About 30,000, who live in villages in Kompong Chhnang, Pursat and Battambang provinces, belong to the Imam Sann Cham, also called the Cham Sot (Pure Cham), who follow a mix of ancient Champa traditions and Islamic practices in which they pray only once a week, according to Filippi.
The group maintains a rich Islamic manuscript tradition that includes religious texts and poetry in the Kha Kha script.
The majority of Cham follow mainstream Islamic practice that is heavily influenced by Malaysian customs. They have switched to writing in the Arabic Jawi script used in Malaysia and pray five times per day.
This group - unlike the more heterodox Imam Sann Cham - also received funding from Muslim countries in recent years.
This Cham majority, who live mostly in Kampong Cham and scattered around the country, have become more removed from the Cham language and Champa traditions after the horrors of the Khmer Rouge era, according to Filippi.
“In religion, they don’t use Cham language, they speak Arabic or Malay. And for everyday life they use Khmer. That does not leave much space for the Cham language,” he told VOA Khmer.
So Farina, from DC-Cam, said the growing influence of international mainstream Muslim practices among the Cham “could overpower the community traditions. Sometimes due to [mainstream] religious restrictions, people might stop traditional practices they used to do.”
Leb Ke, whose family adheres to Cham Sot customs, said the two different traditions among the Cham also causes confusion among the Khmer, who sometimes think that the Muslim group’s culture comes from overseas.
“In Cambodia, whenever people hear about the Cham language, they think of Malay or Arabic language instead,” he told a conference on “Language and Identity” held at the Institut Français Du Cambodge in April this year. “Even worse, people confuse the authentic Cham script with the Arabic letters.”
‘Unknown to the Younger Generation’
A few years ago, Leb Ke and his team, with support from the U.S. Embassy in Phnom Penh, introduced a Cham-language teaching program to teach it to students at schools in communities in Phnom Penh and several provinces, including Kampong Chhnang, Kampong Cham, and Tboung Khmom.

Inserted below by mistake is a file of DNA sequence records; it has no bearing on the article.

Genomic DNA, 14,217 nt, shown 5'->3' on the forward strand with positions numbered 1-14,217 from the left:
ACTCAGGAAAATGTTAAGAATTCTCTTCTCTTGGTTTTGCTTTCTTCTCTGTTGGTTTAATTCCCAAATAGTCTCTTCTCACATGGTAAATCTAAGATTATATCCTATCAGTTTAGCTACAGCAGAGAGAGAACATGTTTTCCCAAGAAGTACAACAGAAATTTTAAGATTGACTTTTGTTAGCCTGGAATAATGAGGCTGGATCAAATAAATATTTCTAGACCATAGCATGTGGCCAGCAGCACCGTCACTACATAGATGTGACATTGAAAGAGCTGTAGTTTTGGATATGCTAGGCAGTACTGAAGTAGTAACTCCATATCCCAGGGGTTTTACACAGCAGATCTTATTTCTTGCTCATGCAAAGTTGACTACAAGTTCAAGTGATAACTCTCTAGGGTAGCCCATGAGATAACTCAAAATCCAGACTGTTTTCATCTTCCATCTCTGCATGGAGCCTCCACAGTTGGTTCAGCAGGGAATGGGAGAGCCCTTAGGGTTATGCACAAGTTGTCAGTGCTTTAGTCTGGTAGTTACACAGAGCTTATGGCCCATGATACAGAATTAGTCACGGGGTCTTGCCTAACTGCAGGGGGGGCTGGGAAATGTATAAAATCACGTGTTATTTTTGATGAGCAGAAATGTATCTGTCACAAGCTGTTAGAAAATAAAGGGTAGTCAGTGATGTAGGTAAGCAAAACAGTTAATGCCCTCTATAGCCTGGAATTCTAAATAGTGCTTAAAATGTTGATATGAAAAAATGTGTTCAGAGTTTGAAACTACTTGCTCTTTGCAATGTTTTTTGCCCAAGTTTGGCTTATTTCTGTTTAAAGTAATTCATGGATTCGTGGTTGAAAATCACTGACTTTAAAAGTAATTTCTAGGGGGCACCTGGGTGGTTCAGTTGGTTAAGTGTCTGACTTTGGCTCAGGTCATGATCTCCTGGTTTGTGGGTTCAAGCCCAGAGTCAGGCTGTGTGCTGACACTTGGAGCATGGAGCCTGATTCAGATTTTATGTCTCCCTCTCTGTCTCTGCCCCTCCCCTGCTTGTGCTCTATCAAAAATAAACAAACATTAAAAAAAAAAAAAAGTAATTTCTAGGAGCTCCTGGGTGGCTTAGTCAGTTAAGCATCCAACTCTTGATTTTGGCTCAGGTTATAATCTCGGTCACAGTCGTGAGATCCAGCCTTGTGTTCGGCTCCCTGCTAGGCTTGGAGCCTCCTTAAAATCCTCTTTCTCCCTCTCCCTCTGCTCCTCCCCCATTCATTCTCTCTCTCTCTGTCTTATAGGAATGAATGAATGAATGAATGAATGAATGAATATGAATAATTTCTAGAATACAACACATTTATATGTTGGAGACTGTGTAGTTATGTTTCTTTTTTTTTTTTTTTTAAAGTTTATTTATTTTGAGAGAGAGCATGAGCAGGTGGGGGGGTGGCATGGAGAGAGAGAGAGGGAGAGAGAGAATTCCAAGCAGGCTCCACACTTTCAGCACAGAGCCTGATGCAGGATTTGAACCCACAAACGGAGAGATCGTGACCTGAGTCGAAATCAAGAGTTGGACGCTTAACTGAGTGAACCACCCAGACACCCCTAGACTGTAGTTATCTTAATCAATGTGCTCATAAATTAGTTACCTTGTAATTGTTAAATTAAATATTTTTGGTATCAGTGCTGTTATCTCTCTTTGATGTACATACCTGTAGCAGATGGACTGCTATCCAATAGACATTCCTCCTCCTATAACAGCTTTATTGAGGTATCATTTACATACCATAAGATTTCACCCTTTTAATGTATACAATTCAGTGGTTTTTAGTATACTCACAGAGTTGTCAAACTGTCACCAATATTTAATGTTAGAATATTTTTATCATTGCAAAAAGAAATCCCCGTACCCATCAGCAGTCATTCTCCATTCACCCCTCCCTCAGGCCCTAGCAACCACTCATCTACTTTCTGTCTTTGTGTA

Since the project concluded in 2017, Leb Ke said he has been working to revive old Cham manuscripts that were spared from the destruction by the Khmer Rouge. His team also plans to publish a 1000-word glossary in Cham language.
“We still carry on the preservation words, but as of now, we lack financial support and human resources,” said Leb Ke. “We want to do the works as best as possible, not just to get it over with,” he added.
Some young Cham are aware of the dire situation of their language and culture, and they would like to have more opportunities for studying their traditions.
Peat Pulla, 23, a fourth-year student in tourism and hospitality management at Norton University in Phnom Penh, said, “The traditional Cham letter has vanished from the Khmer-Muslim community for a while now, though lately there has been some effort to restore, it is still is not available in Phnom Penh.”
He comes from Imam Sann Cham community in Kratie Province, where he said the Cham language is still in daily use, though the literacy in and preservation of local Islamic manuscripts in Kha Kha is declining.
“I am worried that the traditional Cham script will be neglected and remain unknown to the younger generation. Sometimes, even if youths want to learn more about it, it is hard to find an institution where we can study it properly,” Peat Pulla said.
Learning the script, he said, “is a responsibility that I have to fulfill. It is our identity from the former Champa Kingdom. Even though we have lost our territory, we still have to protect our identity as much as we could.”